DEAL: Sprint’s wireless spectrum-backed bonds

Author: Amélie Labbé | Published: 2 Nov 2016
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Sprint's first-of-a-kind wireless spectrum-backed bonds saw the US company taking the unusual step of using its core asset as the collateral.

The wireless carrier's  $3.5 billion securitisation is part of a wider $7 billion programme devised so that it can tap capital markets more cheaply, something it has not been able to do so far because of its poor borrowing history and shrinking market share.

The portfolio of spectrum capacity it put up as collateral is worth an estimated $16.4 billion, and its use in a securitisation helped Sprint secure a BBB rating from Fitch and Baa2 from Moody’s. It comprises a number of the company’s FCC spectrum licences in addition to third party leased licence agreements – all of these had so far been unencumbered assets.

"Sprint is running out of funding options"

Sprint has previously carried out similar securitisations of cell towers, handsets and accounts receivable, as have other telcos including Verizon and AT&T. But the fact it resorted to using its core asset is unusual. But doing so was key to the deal, according to Valerie Potenza, head of high yield research at XtractResearch.

“Sprint has had a number of other debt agreements in place but it raised secured debt in this instance without using any existing secured debt capacity,” she said. “Restrictions on previous debt issuances had so far prevented it from doing so.”

Under the terms of the deal, Sprint will lease its portfolio of spectrum capacity from three special purpose vehicles (SPVs) created specifically to manage the offering in return for monthly so called hell-or-high-water lease payments of $165 million, for a duration of 30 years. These payments will be transferred to individual noteholders.


  • Sprint recently closed a $3.5 billion securitisation, backed by its wireless spectrum licences;
  • The company managed to issue investment-rated debt because of the securitisation of its spectrum assets even though it carries a junk rating;
  • The securitisation was carried out via three newly-formed SPVs which will lease the spectrum back to Sprint in exchange for monthly payments for a duration of 30 years;
  • The proceeds of the deal will partly be used to pay down existing debt, which has spiralled to $33 billion;
  • The US telco has borrowed extensively in the past few years, because of shrinking revenue and profit – this has contributed to increasingly unmanageable borrowing costs.

The offer attracted offers worth $30 billion. The five-year notes have a coupon of 3.36%, which Potenza said was lower than coupon on straight debt.

The wireless spectrum portfolio used as collateral is worth over $16 billion
Sprint’s previous forays into capital markets – which became more numerous in recent years due to shrinking revenues - have led to it selling unsecured debt with yields as high as 13.5%.

Both these facts are put forward as an argument to explain the company’s increasingly precarious financial position, and the fact it is running out of funding options. It is expected it will use the proceeds of this securitisation for general corporate purposes including to pay down debt.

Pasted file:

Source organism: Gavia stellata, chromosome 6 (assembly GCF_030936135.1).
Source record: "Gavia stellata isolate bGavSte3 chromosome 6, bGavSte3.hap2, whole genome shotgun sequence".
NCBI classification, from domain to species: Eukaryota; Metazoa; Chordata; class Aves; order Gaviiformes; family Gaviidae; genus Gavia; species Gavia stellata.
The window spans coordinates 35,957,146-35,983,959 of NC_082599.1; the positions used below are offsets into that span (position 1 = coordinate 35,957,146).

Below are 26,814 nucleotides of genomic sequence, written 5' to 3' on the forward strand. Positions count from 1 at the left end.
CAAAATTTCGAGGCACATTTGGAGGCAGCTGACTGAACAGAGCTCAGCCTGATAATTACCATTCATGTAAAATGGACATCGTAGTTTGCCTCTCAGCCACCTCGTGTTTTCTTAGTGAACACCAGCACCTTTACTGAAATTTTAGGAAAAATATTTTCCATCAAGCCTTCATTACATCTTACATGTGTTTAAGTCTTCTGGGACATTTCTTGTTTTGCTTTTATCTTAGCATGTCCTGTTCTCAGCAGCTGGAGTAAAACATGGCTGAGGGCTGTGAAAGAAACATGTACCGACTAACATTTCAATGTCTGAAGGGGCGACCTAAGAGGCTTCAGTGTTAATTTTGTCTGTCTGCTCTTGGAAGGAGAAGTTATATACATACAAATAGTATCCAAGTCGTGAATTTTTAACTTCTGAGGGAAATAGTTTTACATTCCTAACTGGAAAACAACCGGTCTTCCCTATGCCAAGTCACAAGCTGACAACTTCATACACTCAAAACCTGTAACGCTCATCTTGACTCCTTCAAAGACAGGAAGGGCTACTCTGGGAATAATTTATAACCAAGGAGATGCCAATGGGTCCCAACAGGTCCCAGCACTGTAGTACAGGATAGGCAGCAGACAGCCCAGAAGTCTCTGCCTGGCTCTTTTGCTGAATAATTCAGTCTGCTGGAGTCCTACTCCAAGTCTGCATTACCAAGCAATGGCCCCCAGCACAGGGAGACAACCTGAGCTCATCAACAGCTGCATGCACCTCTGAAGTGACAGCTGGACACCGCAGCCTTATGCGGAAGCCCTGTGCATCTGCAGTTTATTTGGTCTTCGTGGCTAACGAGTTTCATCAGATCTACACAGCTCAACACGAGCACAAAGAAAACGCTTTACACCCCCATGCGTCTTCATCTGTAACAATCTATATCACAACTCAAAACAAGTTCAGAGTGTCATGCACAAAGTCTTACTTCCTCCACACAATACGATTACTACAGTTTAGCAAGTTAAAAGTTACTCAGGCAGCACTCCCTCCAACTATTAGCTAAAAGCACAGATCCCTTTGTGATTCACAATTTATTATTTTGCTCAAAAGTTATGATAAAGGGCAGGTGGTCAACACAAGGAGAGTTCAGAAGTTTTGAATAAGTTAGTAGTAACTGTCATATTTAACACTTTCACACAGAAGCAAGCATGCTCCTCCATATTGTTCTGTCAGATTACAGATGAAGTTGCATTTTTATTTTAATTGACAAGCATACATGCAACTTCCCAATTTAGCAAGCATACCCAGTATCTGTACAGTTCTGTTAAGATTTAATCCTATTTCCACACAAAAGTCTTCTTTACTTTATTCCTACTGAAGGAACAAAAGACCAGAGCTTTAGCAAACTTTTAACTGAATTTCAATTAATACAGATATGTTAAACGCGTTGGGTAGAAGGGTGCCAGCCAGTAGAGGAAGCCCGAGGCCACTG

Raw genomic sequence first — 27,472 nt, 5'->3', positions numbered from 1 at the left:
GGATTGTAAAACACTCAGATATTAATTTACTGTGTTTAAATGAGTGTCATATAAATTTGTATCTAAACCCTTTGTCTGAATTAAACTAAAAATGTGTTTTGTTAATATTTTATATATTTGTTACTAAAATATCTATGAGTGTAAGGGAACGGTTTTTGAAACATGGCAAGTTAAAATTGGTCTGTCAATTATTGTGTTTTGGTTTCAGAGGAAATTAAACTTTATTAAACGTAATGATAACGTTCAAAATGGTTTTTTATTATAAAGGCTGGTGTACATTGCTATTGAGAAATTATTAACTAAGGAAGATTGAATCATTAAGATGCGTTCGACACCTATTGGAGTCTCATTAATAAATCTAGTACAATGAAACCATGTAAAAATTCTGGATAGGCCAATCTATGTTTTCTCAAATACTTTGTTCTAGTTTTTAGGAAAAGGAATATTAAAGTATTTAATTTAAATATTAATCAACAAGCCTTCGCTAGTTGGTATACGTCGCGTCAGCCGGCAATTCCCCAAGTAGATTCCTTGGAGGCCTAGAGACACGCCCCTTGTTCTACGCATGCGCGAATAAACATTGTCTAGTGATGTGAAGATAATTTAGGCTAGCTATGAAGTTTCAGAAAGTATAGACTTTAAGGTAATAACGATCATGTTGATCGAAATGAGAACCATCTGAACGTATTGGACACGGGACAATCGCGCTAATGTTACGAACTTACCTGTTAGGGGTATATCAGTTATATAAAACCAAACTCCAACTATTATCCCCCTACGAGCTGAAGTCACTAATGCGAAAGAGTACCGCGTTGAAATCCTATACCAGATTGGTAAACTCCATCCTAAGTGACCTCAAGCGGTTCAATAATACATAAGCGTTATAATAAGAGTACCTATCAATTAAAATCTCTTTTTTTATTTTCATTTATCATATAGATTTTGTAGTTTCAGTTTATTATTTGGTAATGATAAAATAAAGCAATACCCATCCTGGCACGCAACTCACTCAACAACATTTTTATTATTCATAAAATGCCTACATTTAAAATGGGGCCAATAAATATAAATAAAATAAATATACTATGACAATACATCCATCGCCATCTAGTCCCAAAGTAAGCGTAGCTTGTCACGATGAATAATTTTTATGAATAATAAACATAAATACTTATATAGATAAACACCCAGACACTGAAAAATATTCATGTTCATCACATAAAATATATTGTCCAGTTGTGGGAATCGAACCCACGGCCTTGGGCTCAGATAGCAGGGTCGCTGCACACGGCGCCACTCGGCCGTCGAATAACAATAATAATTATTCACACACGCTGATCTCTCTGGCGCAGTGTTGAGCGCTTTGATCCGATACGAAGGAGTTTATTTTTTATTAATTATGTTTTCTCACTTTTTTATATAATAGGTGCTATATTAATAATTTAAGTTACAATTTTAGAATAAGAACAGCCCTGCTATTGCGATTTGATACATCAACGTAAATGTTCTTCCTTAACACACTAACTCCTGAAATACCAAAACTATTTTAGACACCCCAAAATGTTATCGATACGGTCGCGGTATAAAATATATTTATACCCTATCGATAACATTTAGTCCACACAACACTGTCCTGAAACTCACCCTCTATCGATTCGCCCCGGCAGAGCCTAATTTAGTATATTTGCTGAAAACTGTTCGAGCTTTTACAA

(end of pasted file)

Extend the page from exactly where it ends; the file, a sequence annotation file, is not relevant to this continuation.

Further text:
It is estimated that Kansas-headquartered Sprint, in combination with its various subsidiaries, has debts totalling $33 billion.

According to a note from Greg Kabance, managing director of structured finance at Fitch Ratings, Sprint's upcoming debt maturities are substantial and create a more pressing need to close the ongoing operating deficit.

“The proposed wireless spectrum backed notes financing is a critical piece to begin addressing Sprint’s maturity wall in fiscal years 2016 and 2017,” he said.

  • Sprint and various of its indirect wholly-owned subsidiaries transferred a portfolio of wireless spectrum licences to newly-formed special purpose vehicles (SPVs), which then issued securitisation notes for a total value of $3.5 billion;
  • The SPVs will then lease the wireless spectrum back to Sprint in return for monthly payments;
  • These payments will used to pay back noteholders/creditors.

  • Sprint used its own wireless spectrum capacity as the asset in the securitisation;
  • Estimates put the value of this spectrum at around $16.4 billion, which helped Sprint gain an investment-grade rating from various rating agencies.


The wireless spectrum licences used in the securitisation were transferred to wholly-owned subsidiaries of Sprint. The financing was collateralised by a pledge of the equity of the (Sprint and some of its wholly-owned subsidiaries) and of the licence-holding entities as well as certain transaction accounts.

  • Sprint through three newly-created SPVs issued $3.5 billion in series 2016-1 class A notes in three tranches jointly and severally as co-issuers out of a $7 billion programme;

  • Class A-1 notes will have an expected maturity of five years, class A-2 notes will have an expected maturity of seven years, and class A-3 notes will have an expected maturity of 10 years;

  • SCI's payment obligations under this lease will be guaranteed on a senior unsecured basis by Sprint and all of SCI's subsidiaries that guarantee its revolving credit facility.


 Sprint set up three bankruptcy remote entities (the SPVs) to house and manage the wireless spectrum assets.

Tear sheet

Sprint’s $3.5 billion securitisation closed on October 27 2016. Goldman Sachs Group, Mizuho Securities USA and J.P. Morgan Securities acted underwriters on the deal.

Legal advisers on the deal are unknown at this time. 

See also

DEAL: Zopa's consumer loans securitisation 

DEAL: A first for Mexican securitisation 

IFLR1000’s weekly deal roundup can be found here.